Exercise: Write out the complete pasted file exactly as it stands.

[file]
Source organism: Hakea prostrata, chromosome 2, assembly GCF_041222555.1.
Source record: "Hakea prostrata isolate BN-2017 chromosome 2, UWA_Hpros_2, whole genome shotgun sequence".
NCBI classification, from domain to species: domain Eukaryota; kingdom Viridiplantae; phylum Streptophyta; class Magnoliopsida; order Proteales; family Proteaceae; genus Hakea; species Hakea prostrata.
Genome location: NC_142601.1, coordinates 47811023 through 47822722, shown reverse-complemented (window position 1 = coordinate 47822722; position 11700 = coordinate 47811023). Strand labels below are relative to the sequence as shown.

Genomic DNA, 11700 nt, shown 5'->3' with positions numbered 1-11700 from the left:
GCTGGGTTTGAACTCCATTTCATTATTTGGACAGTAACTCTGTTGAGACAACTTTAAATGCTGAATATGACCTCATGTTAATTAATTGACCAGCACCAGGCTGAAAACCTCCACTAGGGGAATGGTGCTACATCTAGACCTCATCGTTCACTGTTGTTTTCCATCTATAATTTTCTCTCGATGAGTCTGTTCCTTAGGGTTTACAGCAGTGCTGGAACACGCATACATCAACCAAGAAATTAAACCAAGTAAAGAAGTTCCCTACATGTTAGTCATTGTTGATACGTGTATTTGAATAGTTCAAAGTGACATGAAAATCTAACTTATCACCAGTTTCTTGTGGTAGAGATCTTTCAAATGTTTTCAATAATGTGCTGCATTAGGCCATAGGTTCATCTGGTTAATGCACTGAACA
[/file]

Source organism: Hakea prostrata, chromosome 2, assembly GCF_041222555.1.
Source record: "Hakea prostrata isolate BN-2017 chromosome 2, UWA_Hpros_2, whole genome shotgun sequence".
NCBI classification, from domain to species: domain Eukaryota; kingdom Viridiplantae; phylum Streptophyta; class Magnoliopsida; order Proteales; family Proteaceae; genus Hakea; species Hakea prostrata.
Genome location: NC_142601.1, coordinates 47811023 through 47822722, shown reverse-complemented (window position 1 = coordinate 47822722; position 11700 = coordinate 47811023). Strand labels below are relative to the sequence as shown.

Genomic DNA, 11700 nt, shown 5'->3' with positions numbered 1-11700 from the left:
GCTGGGTTTGAACTCCATTTCATTATTTGGACAGTAACTCTGTTGAGACAACTTTAAATGCTGAATATGACCTCATGTTAATTAATTGACCAGCACCAGGCTGAAAACCTCCACTAGGGGAATGGTGCTACATCTAGACCTCATCGTTCACTGTTGTTTTCCATCTATAATTTTCTCTCGATGAGTCTGTTCCTTAGGGTTTACAGCAGTGCTGGAACACGCATACATCAACCAAGAAATTAAACCAAGTAAAGAAGTTCCCTACATGTTAGTCATTGTTGATACGTGTATTTGAATAGTTCAAAGTGACATGAAAATCTAACTTATCACCAGTTTCTTGTGGTAGAGATCTTTCAAATGTTTTCAATAATGTGCTGCATTAGGCCATAGGTTCATCTGGTTAATGCACTGAACA